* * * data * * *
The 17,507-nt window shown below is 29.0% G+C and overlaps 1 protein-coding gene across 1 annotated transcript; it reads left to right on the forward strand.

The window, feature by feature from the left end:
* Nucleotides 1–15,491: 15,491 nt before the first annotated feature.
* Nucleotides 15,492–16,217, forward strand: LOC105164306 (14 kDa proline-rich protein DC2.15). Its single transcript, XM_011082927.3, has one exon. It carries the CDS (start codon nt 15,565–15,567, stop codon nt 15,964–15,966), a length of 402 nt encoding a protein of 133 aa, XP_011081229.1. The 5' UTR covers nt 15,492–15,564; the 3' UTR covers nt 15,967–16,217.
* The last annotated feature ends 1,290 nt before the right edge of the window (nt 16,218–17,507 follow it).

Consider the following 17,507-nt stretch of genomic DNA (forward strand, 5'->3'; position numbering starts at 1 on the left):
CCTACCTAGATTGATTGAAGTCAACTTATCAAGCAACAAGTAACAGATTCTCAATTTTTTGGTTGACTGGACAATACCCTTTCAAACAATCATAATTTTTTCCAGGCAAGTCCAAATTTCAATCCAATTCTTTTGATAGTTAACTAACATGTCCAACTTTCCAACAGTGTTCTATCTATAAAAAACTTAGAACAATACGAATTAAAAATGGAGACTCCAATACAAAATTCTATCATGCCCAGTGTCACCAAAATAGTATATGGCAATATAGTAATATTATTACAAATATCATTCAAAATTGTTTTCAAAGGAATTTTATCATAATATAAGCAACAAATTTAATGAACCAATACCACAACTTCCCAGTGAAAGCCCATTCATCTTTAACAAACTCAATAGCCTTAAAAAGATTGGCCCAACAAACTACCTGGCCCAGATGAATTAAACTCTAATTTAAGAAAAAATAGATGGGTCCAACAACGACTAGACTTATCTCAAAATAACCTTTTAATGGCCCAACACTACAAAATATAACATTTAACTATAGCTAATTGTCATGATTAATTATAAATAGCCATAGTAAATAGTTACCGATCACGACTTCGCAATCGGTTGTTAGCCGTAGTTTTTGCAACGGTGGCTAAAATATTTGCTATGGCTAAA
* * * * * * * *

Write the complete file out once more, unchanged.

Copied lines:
The 17,507-nt window shown below is 29.0% G+C and overlaps 1 protein-coding gene across 1 annotated transcript; it reads left to right on the forward strand.

The window, feature by feature from the left end:
* Nucleotides 1–15,491: 15,491 nt before the first annotated feature.
* Nucleotides 15,492–16,217, forward strand: LOC105164306 (14 kDa proline-rich protein DC2.15). Its single transcript, XM_011082927.3, has one exon. It carries the CDS (start codon nt 15,565–15,567, stop codon nt 15,964–15,966), a length of 402 nt encoding a protein of 133 aa, XP_011081229.1. The 5' UTR covers nt 15,492–15,564; the 3' UTR covers nt 15,967–16,217.
* The last annotated feature ends 1,290 nt before the right edge of the window (nt 16,218–17,507 follow it).

Consider the following 17,507-nt stretch of genomic DNA (forward strand, 5'->3'; position numbering starts at 1 on the left):
CCTACCTAGATTGATTGAAGTCAACTTATCAAGCAACAAGTAACAGATTCTCAATTTTTTGGTTGACTGGACAATACCCTTTCAAACAATCATAATTTTTTCCAGGCAAGTCCAAATTTCAATCCAATTCTTTTGATAGTTAACTAACATGTCCAACTTTCCAACAGTGTTCTATCTATAAAAAACTTAGAACAATACGAATTAAAAATGGAGACTCCAATACAAAATTCTATCATGCCCAGTGTCACCAAAATAGTATATGGCAATATAGTAATATTATTACAAATATCATTCAAAATTGTTTTCAAAGGAATTTTATCATAATATAAGCAACAAATTTAATGAACCAATACCACAACTTCCCAGTGAAAGCCCATTCATCTTTAACAAACTCAATAGCCTTAAAAAGATTGGCCCAACAAACTACCTGGCCCAGATGAATTAAACTCTAATTTAAGAAAAAATAGATGGGTCCAACAACGACTAGACTTATCTCAAAATAACCTTTTAATGGCCCAACACTACAAAATATAACATTTAACTATAGCTAATTGTCATGATTAATTATAAATAGCCATAGTAAATAGTTACCGATCACGACTTCGCAATCGGTTGTTAGCCGTAGTTTTTGCAACGGTGGCTAAAATATTTGCTATGGCTAAA